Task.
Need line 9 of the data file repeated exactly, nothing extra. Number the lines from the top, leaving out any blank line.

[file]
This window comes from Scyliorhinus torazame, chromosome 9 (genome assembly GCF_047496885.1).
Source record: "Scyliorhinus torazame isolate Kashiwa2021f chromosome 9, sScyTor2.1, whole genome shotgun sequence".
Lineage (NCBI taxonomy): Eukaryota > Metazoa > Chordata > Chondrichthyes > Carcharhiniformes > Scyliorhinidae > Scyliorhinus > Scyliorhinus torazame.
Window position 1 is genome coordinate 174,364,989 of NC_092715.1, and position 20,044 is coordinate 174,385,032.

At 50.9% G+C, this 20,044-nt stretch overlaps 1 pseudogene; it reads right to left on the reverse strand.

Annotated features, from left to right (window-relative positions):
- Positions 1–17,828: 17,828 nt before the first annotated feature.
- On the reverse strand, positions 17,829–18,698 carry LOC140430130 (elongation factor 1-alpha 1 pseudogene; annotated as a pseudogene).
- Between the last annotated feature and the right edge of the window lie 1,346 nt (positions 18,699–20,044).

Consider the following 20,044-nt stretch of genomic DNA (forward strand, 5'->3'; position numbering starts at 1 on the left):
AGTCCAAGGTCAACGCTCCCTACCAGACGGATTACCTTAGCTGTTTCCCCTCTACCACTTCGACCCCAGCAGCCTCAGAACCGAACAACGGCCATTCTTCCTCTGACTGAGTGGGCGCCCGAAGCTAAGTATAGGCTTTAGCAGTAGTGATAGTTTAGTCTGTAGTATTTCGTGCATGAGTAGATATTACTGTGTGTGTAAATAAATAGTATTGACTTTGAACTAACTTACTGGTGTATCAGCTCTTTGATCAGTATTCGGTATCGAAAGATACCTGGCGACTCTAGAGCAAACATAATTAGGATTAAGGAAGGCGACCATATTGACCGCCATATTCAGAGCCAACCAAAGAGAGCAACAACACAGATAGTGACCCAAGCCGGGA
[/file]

- Between the last annotated feature and the right edge of the window lie 1,346 nt (positions 18,699–20,044).